Schoolyards – ways to implement gender mainstreaming

View in a schoolyard with climbing frame, trees and a seat.

Surveys on utilisation of public space have revealed stark differences between girls and boys. There are few studies as yet on schoolyards yet they too show that girls use these open spaces mainly to interact socially while boys are more interested in physical activities.

Room for every movement

Experts recommend that girls do more exercise for healthy physical development. Risk behaviour and dealing with aggressions are more relevant for boys. Boys have more accidents and are more often involved in conflicts resolved with physical force. Favourite pastimes for girls in the schoolyard include climbing and gymnastics, playing tag, Chinese rope skipping, ball games, chatting and role play. Boys prefer football, climbing, playing tag and show fighting.

Few schools in Vienna have generous open space to call their own. It is all the more important to use the space available wisely and establish rules for fair utilisation.

Suggestions for designing and fitting out open space

  • Ball courts must be more than “football cages” to accommodate all kinds of ball games, such as volley ball or basketball, they must take different shapes, have fewer fences and different ground marking to attract girls and smaller boys as well.
  • Children have to queue up for individual swings and usually end up pushing and shoving. Bird’s nest swings allow more children to swing at the same time. They are encouraged to play and sit together and to communicate with each other – something girls cherish a lot.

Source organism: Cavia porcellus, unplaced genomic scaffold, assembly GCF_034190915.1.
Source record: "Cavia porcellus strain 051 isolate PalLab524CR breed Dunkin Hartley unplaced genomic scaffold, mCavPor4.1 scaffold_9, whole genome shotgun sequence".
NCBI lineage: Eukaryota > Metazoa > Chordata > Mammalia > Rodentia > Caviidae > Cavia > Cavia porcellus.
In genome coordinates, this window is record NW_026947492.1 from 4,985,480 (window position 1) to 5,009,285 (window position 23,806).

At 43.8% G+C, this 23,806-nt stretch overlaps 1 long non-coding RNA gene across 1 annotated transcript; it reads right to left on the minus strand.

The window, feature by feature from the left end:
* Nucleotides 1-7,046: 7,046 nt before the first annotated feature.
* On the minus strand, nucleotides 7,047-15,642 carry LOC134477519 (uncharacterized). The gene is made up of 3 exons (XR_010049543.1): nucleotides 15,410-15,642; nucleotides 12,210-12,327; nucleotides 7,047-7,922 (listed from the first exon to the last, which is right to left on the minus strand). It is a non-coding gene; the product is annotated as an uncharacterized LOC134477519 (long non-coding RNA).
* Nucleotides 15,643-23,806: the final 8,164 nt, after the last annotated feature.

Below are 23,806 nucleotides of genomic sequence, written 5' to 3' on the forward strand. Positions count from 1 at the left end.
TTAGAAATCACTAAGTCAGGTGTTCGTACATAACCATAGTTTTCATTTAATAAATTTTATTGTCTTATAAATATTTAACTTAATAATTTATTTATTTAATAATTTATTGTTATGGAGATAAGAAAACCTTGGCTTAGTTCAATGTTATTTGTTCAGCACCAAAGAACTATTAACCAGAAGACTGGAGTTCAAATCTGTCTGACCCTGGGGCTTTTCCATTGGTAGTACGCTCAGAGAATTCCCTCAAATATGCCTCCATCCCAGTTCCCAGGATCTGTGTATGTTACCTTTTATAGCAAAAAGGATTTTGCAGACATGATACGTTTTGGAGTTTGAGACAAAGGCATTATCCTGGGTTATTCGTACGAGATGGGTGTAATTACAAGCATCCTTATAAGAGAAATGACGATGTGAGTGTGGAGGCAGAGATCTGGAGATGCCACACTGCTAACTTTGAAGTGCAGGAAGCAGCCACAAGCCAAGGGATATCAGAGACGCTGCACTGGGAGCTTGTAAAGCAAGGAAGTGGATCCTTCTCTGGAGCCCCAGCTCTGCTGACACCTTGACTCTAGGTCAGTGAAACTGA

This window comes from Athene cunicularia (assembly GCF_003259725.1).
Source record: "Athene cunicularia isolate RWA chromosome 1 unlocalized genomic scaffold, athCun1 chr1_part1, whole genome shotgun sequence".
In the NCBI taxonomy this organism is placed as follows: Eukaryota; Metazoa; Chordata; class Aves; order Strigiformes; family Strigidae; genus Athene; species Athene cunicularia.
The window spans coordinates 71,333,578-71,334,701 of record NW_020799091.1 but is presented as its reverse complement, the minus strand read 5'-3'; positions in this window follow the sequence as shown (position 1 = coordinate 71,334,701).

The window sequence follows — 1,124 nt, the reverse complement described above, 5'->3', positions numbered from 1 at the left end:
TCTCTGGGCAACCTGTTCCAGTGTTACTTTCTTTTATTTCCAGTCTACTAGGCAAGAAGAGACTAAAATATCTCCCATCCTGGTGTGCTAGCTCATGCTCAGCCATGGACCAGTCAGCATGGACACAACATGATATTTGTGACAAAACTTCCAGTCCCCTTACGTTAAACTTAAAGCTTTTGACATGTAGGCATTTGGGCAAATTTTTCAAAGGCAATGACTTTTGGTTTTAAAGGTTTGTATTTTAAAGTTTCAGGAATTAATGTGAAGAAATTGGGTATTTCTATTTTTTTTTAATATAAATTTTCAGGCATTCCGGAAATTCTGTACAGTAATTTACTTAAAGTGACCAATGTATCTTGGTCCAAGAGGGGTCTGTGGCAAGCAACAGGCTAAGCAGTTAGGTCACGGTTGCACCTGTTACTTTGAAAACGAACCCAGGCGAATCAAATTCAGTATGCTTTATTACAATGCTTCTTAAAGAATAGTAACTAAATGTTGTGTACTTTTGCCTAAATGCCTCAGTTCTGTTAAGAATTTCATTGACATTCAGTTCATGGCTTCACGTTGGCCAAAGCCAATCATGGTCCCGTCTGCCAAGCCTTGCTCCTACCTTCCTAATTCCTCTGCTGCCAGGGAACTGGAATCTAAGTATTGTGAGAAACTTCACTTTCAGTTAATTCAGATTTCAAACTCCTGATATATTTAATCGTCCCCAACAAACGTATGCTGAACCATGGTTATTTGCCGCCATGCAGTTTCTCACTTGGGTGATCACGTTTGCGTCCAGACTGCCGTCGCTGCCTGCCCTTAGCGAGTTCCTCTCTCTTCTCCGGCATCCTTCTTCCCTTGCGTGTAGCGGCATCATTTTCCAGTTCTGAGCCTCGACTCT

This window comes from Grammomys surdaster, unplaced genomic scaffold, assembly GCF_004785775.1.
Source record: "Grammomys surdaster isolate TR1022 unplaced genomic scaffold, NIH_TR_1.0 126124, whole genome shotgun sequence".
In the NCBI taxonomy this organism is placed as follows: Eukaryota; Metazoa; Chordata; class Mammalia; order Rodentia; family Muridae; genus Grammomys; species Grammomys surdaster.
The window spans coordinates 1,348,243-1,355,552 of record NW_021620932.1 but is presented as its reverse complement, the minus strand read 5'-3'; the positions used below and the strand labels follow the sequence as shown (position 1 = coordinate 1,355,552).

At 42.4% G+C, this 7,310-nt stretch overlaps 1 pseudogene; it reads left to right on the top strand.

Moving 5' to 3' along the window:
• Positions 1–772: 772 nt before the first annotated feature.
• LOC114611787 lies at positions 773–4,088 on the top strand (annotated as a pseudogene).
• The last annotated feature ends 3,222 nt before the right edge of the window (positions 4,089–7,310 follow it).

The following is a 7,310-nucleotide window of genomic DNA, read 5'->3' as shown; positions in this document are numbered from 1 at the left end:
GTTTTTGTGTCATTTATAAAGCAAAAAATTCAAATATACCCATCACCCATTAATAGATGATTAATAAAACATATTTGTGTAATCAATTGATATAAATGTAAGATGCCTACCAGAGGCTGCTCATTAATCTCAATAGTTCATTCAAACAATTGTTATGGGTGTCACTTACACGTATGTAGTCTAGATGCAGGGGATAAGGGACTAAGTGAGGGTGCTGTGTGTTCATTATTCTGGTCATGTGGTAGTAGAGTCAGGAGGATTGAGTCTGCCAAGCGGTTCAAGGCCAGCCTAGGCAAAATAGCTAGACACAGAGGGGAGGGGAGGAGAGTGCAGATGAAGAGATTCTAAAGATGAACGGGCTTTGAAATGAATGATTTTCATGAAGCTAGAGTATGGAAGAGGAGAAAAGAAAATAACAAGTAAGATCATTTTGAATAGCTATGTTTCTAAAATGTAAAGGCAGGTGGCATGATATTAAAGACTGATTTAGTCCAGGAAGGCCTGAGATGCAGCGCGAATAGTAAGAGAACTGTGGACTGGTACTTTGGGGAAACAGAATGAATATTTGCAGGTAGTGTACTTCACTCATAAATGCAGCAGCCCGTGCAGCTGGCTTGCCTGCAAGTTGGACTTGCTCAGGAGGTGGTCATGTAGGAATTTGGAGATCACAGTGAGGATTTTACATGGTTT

• Jungle gyms for different skills and climbing levels are particularly popular with boys and their inherent need for exercise. Girls too are keen to climb and test their skills. Climbing towers motivate them to try out more physical activities.
  • Additional options should be offered. Table tennis is a good multi-player game for different age groups.
  • Additional open space for running around can also be used as an alternative ball playing field.
  • Sufficient seating for teaching staff should be provided.


Students, teachers and maintenance staff must all be involved in the planning activities.


Prior to the redesign of a schoolyard at Schule am Johann Hoffmann Platz (in German) in the 12th Municipal District different workshops were held among the students, some of them split by gender and others mixed. Teachers, school wardens, architects and the municipal departments responsible for construction also got together several times for discussions. The time invested proved worth the while and helped to generate new ideas and solutions.

Further information

Contact for this page:
City of Vienna | Office for Gender Mainstreaming
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